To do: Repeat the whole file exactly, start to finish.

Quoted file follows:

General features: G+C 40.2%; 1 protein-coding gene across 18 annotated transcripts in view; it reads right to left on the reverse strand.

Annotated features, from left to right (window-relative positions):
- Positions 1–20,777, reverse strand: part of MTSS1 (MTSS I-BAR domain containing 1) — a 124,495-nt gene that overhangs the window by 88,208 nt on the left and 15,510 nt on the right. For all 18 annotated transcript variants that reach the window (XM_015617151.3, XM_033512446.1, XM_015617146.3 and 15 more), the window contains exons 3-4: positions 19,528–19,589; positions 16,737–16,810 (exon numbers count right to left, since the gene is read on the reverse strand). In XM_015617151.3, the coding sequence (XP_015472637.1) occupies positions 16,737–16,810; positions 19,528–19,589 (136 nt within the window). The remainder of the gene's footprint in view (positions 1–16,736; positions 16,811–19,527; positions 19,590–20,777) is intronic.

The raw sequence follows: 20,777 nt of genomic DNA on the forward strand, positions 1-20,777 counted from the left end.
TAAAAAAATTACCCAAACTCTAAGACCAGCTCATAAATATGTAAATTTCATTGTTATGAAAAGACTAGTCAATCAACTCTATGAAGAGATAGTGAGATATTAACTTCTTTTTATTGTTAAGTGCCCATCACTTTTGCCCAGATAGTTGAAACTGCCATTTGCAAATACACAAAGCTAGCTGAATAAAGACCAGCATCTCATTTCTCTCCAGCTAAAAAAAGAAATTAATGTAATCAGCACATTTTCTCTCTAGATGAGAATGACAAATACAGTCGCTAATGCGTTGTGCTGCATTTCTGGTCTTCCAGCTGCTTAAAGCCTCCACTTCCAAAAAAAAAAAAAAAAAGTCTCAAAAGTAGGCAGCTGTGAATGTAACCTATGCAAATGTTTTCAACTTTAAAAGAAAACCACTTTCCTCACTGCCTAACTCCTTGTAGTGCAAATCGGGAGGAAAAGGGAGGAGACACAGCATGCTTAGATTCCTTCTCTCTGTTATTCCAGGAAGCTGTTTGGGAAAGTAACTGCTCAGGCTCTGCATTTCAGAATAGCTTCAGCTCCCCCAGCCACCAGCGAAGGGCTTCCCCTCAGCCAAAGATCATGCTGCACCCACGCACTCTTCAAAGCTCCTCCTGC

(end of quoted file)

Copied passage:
General features: G+C 40.2%; 1 protein-coding gene across 18 annotated transcripts in view; it reads right to left on the reverse strand.

Annotated features, from left to right (window-relative positions):
- Positions 1–20,777, reverse strand: part of MTSS1 (MTSS I-BAR domain containing 1) — a 124,495-nt gene that overhangs the window by 88,208 nt on the left and 15,510 nt on the right. For all 18 annotated transcript variants that reach the window (XM_015617151.3, XM_033512446.1, XM_015617146.3 and 15 more), the window contains exons 3-4: positions 19,528–19,589; positions 16,737–16,810 (exon numbers count right to left, since the gene is read on the reverse strand). In XM_015617151.3, the coding sequence (XP_015472637.1) occupies positions 16,737–16,810; positions 19,528–19,589 (136 nt within the window). The remainder of the gene's footprint in view (positions 1–16,736; positions 16,811–19,527; positions 19,590–20,777) is intronic.

The raw sequence follows: 20,777 nt of genomic DNA on the forward strand, positions 1-20,777 counted from the left end.
TAAAAAAATTACCCAAACTCTAAGACCAGCTCATAAATATGTAAATTTCATTGTTATGAAAAGACTAGTCAATCAACTCTATGAAGAGATAGTGAGATATTAACTTCTTTTTATTGTTAAGTGCCCATCACTTTTGCCCAGATAGTTGAAACTGCCATTTGCAAATACACAAAGCTAGCTGAATAAAGACCAGCATCTCATTTCTCTCCAGCTAAAAAAAGAAATTAATGTAATCAGCACATTTTCTCTCTAGATGAGAATGACAAATACAGTCGCTAATGCGTTGTGCTGCATTTCTGGTCTTCCAGCTGCTTAAAGCCTCCACTTCCAAAAAAAAAAAAAAAAAGTCTCAAAAGTAGGCAGCTGTGAATGTAACCTATGCAAATGTTTTCAACTTTAAAAGAAAACCACTTTCCTCACTGCCTAACTCCTTGTAGTGCAAATCGGGAGGAAAAGGGAGGAGACACAGCATGCTTAGATTCCTTCTCTCTGTTATTCCAGGAAGCTGTTTGGGAAAGTAACTGCTCAGGCTCTGCATTTCAGAATAGCTTCAGCTCCCCCAGCCACCAGCGAAGGGCTTCCCCTCAGCCAAAGATCATGCTGCACCCACGCACTCTTCAAAGCTCCTCCTGC